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Old 28 September 2008, 09:38   #21
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Need to see a photo of the fracture surfaces.

My bet would be on stress corrosion cracking allied with fatigue.
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Old 28 September 2008, 10:47   #22
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All the Stainless I have seen with Crevasse corrosion looks like Aero bubbles at the corrosion point. Plus the main cause in all the steels I have seen has been lack of Oxygen which I wouldn't expect near the sea surface. There are other causes but oxygen starvation is the main culprit in my own limited experience.
From the pic it just looks like no stretching has occurred and since the break is at the thread end which is the weakest point and near the interface between the hull outer surface I would say sideways movement over time has work hardened and snapped it at this point.
Small movements often enough would be enough.
Or, alternatively, somebody doesn't like you, is there any body on the forum or elsewhere that may come into that category
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Old 28 September 2008, 12:33   #23
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I haven't been anywhere near it and I didn't have my bolt croppers with me either
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Old 28 September 2008, 12:40   #24
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I'm curious, what were the ropes made from as i wouldnt have thought nylon and synthetic materials would have swollen sufficienty with water? maybe if the water had frozen i would've understand it better.
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Old 28 September 2008, 13:54   #25
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Quote:
Originally Posted by codprawn View Post
The eye is a VERY heavy duty unit...
Apparently, not heavy duty enough...!

I imagine that this failure was caused by repeated side to side stresses caused by the opposing mooring lines.

Perhaps if you were to use one of this spiffy "shock absorbers" in the mooring set up, it would absorb some of the stresses.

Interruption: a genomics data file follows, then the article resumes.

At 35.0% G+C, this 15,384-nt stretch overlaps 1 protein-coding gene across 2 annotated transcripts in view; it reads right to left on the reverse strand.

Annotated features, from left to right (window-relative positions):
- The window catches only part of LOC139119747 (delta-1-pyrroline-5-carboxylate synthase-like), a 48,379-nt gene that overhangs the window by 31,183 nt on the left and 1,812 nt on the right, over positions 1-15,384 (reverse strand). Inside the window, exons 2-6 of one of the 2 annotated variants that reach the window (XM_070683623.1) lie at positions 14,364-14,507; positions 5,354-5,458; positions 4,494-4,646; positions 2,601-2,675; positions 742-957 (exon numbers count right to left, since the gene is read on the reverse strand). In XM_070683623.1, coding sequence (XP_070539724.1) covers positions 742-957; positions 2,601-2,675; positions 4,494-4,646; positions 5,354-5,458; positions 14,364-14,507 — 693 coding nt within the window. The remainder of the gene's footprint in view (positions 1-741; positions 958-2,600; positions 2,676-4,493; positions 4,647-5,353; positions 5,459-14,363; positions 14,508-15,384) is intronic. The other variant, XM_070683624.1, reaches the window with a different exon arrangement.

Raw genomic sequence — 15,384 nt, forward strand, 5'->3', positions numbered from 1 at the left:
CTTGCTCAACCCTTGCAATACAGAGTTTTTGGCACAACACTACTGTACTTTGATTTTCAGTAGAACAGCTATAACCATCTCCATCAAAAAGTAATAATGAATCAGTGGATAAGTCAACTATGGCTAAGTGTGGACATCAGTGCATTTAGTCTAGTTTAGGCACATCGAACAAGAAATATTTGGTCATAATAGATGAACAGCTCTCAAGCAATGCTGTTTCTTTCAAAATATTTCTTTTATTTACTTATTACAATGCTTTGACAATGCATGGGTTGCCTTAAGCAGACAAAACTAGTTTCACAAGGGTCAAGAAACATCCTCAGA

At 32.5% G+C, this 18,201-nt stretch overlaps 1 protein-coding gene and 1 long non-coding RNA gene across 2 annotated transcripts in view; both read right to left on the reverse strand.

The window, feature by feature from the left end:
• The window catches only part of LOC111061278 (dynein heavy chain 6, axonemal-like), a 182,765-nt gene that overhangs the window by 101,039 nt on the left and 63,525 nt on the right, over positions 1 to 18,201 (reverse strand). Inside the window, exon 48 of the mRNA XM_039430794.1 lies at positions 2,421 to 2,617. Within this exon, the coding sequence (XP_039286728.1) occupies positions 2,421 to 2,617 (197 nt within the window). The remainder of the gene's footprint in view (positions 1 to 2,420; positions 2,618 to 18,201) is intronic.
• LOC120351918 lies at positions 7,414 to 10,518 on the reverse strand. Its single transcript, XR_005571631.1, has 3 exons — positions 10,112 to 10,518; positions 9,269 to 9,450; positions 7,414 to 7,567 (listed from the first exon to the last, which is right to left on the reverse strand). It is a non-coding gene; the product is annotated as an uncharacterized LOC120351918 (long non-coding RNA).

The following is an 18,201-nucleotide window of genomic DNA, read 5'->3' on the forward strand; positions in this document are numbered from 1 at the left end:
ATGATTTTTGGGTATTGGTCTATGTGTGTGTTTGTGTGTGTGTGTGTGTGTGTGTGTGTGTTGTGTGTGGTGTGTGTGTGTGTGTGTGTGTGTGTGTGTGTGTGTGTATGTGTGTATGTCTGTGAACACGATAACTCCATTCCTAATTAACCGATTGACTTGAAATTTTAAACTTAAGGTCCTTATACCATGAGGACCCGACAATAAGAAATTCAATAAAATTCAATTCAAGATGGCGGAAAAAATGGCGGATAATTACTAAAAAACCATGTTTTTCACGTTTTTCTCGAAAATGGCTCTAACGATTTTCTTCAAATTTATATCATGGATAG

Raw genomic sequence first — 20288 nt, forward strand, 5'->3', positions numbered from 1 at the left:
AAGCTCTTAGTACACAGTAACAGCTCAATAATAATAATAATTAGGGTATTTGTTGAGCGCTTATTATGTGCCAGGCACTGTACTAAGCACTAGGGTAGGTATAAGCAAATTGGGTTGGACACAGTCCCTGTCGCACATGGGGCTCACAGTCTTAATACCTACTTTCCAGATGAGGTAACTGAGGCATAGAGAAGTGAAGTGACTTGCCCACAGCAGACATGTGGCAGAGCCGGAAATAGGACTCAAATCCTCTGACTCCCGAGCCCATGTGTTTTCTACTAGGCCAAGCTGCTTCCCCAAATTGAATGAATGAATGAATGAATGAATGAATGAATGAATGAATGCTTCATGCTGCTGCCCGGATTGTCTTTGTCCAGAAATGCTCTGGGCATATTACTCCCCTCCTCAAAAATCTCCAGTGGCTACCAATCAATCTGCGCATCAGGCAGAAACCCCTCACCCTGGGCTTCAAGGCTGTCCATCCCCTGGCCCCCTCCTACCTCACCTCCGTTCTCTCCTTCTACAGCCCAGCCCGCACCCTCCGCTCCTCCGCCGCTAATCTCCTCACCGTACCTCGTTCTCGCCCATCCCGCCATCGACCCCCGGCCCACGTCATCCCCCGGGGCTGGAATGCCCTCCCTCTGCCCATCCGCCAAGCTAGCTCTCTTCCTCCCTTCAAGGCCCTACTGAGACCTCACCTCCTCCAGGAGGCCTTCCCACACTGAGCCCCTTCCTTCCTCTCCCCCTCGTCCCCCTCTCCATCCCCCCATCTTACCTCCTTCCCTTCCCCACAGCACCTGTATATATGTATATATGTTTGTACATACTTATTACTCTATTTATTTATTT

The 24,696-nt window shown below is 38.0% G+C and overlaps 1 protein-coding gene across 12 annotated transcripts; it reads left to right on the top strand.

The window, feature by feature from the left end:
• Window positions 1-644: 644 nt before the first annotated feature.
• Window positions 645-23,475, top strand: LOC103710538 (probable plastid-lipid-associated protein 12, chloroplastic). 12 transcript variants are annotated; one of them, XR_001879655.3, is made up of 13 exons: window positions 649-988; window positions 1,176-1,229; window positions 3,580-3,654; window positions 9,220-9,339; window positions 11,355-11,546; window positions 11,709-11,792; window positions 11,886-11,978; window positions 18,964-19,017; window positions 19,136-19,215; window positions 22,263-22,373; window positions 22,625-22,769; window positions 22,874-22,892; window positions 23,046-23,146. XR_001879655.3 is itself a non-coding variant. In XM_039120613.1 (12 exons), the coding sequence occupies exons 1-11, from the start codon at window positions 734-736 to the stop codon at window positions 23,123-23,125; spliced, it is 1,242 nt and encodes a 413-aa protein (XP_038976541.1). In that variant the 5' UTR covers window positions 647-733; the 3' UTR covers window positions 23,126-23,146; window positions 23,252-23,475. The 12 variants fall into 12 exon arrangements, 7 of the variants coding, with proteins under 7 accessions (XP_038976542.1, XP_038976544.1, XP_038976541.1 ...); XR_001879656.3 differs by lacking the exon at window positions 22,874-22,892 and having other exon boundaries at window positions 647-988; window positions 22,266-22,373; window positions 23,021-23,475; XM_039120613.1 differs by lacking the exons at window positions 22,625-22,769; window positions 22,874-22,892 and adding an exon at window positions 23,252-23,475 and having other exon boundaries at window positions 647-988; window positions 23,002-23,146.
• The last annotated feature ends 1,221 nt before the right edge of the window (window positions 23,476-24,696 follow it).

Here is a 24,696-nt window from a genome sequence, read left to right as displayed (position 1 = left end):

I was surprised at how easily stainless bolts can be sheared off just by wiggling them back and forth a few times using use vice-grips or something. It's a great way to shorten a bolt that's too long once it's in place and the nut tightened...

I am doubtful of the swollen rope theory as well. Assuming you aren't using cotton or hemp lines, I just don't think that they're would be enough water absorption in synthetic lines to cause this, even if it were possible.
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Old 28 September 2008, 15:18   #26
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Originally Posted by iandl View Post
...if you can find 12mm stainless U bolts that arent crimped let me know ...
Here ya go.
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Old 28 September 2008, 16:31   #27
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It was the tightness of the ropes on the eye that made me realise just how much they had swelled - there were several nots there as well. As I said I had to cut every rope just to get the bow eye out.

I can't see it was a sideways force as the holes in the boat havent been enlarged.
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Old 28 September 2008, 16:31   #28
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I also doubt that the failier was caused by the "over expansion" of rope knots causing a tensile break. I suspect what many have said already and that is the movement of the bow against either two oppositely tied Painters or a 90 degree painter. I suspect the rope tightness on the U bolt was caused by this.

Would be useful to see the ends of the break though.
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Old 28 September 2008, 16:33   #29
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from the pictures it looked around the 12mm x 150mm .....It seemed to fail at its weakest point ...just where the crimping hammer forces the lugs into it .....

if you can find 12mm stainless U bolts that arent crimped let me know cause i'm looking for another .......they seem to call them 'sealed' and offer them in 8 and 10mm sizes .....they do make them cause i already have 1 which i got from our local chandler ...but he only had one and it was old stock he got rid of and didnt know the maker


I

it wasn't crimped!!!
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Old 28 September 2008, 16:33   #30
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These look better!!!
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